If Bill Clinton decided to challenge his wife for the Democratic nomination -- in an alternate universe America where term limits don’t exist -- he would lose in a landslide, a Reuters/Ipsos poll found Thursday.
The survey included less frivolous results, showing Hillary Clinton with a commanding lead over her closest rival for the Democratic nomination, Vermont Sen. Bernie Sanders, with 51.5% to 21.5% as of July 21.
But the pollsters also decided to poll Clinton against a motley crew of fantasy candidates, to test Democratic voters’ satisfaction with their relatively limited options. While Republican primary voters are currently presented with a field of 16 candidates, Democrats’ only alternatives to Clinton are Sanders, former Maryland Gov. Martin O’Malley, a onetime Republican governor from Rhode Island best known for his love of the metric system, and an ex-senator from Virginia who appears focused on winning that portion of the Democratic electorate that hates gun control and loves the Confederate flag.
But when asked to choose between Clinton and such famous Democrats as Bill Clinton, Al Gore, Michelle Obama, Oprah, Jon Stewart and George Clooney, Democratic voters backed the former secretary of state in every match-up by wide margins.
Bill Clinton, the potential “first gentleman,” was the only fantasy candidate to outperform his wife’s real-life competition, but still trailed the Democratic frontrunner 26% to 51%. First lady Michelle Obama was Clinton’s next best competition, claiming 20% support. "Daily Show" host Jon Stewart earned 16% in his head-to-head match-up, just ahead of former Democratic presidential nominees Al Gore and Jon Kerry, at 15%.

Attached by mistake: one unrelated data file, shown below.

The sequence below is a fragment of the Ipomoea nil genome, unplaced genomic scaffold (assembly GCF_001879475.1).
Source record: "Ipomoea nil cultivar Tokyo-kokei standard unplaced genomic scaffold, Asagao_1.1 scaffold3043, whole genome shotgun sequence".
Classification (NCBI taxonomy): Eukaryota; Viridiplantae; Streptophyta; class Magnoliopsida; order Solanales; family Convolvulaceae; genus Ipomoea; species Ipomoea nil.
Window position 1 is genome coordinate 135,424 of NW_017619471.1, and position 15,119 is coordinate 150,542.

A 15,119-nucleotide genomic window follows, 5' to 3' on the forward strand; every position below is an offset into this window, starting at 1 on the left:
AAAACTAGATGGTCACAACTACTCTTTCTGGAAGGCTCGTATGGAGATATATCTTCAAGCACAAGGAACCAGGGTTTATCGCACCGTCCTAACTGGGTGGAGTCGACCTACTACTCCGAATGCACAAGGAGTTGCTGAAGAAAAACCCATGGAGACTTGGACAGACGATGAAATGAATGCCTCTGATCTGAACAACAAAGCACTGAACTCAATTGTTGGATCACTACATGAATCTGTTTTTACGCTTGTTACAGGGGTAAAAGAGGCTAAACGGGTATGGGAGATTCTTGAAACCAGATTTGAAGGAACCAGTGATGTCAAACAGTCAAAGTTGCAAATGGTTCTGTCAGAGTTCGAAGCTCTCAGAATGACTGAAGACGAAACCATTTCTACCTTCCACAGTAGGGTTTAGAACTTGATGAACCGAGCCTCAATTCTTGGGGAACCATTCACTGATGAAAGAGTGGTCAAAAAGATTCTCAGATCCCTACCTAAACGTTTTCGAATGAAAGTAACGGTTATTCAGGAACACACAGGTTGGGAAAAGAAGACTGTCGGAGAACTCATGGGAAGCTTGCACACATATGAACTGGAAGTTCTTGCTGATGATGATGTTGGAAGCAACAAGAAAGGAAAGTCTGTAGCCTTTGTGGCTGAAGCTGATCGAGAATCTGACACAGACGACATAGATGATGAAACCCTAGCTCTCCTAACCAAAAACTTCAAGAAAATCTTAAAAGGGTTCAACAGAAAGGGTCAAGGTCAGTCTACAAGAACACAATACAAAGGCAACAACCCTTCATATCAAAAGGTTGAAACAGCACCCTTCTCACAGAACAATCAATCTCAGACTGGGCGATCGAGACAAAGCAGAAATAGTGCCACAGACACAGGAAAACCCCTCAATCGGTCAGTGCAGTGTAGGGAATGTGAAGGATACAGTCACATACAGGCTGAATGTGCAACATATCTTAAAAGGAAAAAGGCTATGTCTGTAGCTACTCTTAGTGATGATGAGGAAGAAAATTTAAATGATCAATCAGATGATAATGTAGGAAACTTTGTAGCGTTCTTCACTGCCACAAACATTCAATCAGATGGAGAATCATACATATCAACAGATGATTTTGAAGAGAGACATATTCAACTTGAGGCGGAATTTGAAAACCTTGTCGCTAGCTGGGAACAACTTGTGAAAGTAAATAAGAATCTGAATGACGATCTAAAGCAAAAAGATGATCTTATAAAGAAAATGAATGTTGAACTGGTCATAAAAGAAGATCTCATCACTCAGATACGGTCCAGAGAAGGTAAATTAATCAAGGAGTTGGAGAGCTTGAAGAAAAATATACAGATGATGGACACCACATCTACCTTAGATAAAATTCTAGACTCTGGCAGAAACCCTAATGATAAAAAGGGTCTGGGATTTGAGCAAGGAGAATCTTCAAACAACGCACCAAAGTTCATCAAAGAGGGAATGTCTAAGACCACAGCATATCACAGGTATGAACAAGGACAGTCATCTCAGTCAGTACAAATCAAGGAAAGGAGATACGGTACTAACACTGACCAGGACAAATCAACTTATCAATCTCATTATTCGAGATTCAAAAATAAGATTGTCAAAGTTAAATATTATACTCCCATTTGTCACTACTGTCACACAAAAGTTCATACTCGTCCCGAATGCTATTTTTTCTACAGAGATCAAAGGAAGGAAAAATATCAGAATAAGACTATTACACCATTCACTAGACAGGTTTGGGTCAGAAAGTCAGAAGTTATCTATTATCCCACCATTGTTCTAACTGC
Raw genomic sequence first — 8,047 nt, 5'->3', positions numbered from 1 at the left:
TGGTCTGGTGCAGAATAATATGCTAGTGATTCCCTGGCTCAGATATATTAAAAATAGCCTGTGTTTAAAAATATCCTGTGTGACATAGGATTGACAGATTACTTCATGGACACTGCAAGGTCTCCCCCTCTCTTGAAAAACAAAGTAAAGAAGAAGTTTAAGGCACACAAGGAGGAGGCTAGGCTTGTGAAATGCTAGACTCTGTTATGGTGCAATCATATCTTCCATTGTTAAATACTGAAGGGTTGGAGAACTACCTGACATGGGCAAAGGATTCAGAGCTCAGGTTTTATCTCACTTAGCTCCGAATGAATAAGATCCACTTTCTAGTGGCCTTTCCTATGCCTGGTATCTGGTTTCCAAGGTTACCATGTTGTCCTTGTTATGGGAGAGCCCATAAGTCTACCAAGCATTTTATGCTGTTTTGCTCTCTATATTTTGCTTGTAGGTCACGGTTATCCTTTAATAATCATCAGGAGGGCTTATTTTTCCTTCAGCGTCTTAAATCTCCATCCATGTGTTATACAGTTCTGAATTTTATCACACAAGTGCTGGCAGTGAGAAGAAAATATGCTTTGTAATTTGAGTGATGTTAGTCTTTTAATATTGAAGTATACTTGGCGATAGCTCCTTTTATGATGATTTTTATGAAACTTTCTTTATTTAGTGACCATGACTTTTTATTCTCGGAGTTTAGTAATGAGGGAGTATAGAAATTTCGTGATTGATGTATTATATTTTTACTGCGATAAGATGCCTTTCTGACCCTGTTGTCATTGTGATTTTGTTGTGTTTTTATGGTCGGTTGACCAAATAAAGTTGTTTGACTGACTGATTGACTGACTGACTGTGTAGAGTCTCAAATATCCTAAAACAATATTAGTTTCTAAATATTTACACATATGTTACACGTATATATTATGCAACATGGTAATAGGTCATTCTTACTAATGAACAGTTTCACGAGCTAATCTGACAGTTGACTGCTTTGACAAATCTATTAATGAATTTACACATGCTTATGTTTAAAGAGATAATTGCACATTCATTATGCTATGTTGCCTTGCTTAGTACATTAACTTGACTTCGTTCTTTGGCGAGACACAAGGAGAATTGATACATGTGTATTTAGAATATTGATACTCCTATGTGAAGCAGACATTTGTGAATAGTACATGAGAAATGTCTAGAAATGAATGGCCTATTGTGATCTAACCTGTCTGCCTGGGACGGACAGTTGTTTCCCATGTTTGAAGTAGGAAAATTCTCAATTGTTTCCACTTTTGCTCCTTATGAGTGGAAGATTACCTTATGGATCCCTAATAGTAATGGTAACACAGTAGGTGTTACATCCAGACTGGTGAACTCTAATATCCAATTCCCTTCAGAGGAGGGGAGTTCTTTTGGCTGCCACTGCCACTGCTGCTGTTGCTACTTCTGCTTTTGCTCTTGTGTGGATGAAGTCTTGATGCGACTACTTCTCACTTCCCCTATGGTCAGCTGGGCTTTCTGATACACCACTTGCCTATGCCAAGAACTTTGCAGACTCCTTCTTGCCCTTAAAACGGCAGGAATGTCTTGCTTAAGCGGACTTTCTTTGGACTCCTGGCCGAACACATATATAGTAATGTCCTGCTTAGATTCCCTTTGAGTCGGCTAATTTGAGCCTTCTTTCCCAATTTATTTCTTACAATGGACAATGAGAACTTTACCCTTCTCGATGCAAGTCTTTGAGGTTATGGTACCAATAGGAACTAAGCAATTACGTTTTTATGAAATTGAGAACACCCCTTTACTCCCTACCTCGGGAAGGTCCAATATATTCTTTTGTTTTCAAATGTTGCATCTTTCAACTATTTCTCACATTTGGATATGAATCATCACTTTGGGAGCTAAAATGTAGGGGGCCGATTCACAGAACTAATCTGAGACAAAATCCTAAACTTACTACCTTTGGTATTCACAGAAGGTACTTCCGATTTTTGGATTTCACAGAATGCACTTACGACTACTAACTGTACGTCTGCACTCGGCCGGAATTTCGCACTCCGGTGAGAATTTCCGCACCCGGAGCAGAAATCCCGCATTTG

Still, the poll did show that a portion of Clinton’s current supporters aren’t very enthusiastic about her candidacy. While 39% of Democrats said they would vote “enthusiastically” for Clinton, 21% said they would support her because she would be the most competitive candidate in the general election, while another 21% said they would “definitely not” vote for her.
Forty percent of Democrats said Clinton is a “great candidate” while a nearly equal number described her as “adequate.”
"I may not even vote because Hillary is the only decent Democrat," 62-year-old West Virginian Beth Grimes told the pollsters. "I don’t really like Hillary. She sways positions too easily."
But University of Virginia political scientist Larry Sabato told Reuters that Democrats will become more excited by Clinton’s candidacy once she secures the nomination.
"In this very polarized era, it's the opposition party that generates more enthusiasm -- the fact that you're not the other nominee, you're not the other party,” Sabato said.